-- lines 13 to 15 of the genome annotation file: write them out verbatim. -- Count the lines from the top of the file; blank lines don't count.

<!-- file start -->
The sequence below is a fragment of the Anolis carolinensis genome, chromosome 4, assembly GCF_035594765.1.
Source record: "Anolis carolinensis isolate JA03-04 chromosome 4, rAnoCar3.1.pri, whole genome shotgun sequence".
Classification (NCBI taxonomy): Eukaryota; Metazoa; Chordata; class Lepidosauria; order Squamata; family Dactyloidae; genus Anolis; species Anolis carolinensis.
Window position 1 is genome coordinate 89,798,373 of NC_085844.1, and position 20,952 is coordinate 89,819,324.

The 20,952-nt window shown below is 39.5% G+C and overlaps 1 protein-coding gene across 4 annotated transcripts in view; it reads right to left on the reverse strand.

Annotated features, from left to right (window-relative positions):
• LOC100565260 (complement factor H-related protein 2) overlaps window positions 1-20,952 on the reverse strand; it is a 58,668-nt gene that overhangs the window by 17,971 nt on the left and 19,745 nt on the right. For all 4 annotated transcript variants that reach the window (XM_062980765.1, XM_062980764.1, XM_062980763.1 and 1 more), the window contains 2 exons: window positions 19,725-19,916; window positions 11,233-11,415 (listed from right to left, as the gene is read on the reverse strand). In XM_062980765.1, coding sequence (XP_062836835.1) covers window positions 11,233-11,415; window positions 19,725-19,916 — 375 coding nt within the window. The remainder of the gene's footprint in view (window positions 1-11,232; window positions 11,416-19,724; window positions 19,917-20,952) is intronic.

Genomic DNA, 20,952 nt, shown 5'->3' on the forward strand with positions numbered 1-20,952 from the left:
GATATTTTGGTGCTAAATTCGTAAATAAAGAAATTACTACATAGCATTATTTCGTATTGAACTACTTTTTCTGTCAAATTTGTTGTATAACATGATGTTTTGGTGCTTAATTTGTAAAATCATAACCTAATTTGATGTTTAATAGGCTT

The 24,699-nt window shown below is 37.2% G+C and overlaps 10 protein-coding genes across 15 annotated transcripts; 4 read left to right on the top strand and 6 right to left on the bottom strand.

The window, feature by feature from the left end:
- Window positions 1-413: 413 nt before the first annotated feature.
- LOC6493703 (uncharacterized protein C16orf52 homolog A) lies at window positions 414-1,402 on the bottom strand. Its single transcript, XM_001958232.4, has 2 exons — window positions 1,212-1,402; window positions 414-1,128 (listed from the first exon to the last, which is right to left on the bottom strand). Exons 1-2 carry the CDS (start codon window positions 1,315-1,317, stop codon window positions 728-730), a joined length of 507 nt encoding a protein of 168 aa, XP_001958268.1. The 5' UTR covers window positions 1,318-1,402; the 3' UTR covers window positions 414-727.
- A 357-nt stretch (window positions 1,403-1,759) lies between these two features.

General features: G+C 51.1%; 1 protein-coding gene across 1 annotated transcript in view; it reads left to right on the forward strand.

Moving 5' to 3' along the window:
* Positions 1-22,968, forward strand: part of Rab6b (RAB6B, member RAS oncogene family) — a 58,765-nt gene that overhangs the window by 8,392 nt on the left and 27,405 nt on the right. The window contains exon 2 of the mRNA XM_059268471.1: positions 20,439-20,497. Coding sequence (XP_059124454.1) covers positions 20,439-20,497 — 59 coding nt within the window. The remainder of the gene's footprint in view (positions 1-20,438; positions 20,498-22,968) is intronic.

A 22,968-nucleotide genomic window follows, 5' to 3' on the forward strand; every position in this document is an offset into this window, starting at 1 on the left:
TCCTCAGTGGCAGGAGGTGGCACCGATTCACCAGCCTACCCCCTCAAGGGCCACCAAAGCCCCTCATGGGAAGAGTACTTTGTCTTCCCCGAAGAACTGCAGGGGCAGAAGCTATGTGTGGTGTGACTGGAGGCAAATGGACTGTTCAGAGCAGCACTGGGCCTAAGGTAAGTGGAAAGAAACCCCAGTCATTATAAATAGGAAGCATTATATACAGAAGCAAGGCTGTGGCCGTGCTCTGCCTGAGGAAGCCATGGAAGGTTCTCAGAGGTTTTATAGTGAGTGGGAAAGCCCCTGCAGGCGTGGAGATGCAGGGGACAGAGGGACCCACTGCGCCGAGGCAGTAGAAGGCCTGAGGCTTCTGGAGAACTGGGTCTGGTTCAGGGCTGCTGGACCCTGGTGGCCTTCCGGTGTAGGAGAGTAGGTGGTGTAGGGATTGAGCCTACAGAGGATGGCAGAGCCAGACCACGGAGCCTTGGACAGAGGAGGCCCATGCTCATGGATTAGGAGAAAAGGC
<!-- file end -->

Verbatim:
- LOC6493703 (uncharacterized protein C16orf52 homolog A) lies at window positions 414-1,402 on the bottom strand. Its single transcript, XM_001958232.4, has 2 exons — window positions 1,212-1,402; window positions 414-1,128 (listed from the first exon to the last, which is right to left on the bottom strand). Exons 1-2 carry the CDS (start codon window positions 1,315-1,317, stop codon window positions 728-730), a joined length of 507 nt encoding a protein of 168 aa, XP_001958268.1. The 5' UTR covers window positions 1,318-1,402; the 3' UTR covers window positions 414-727.
- A 357-nt stretch (window positions 1,403-1,759) lies between these two features.

General features: G+C 51.1%; 1 protein-coding gene across 1 annotated transcript in view; it reads left to right on the forward strand.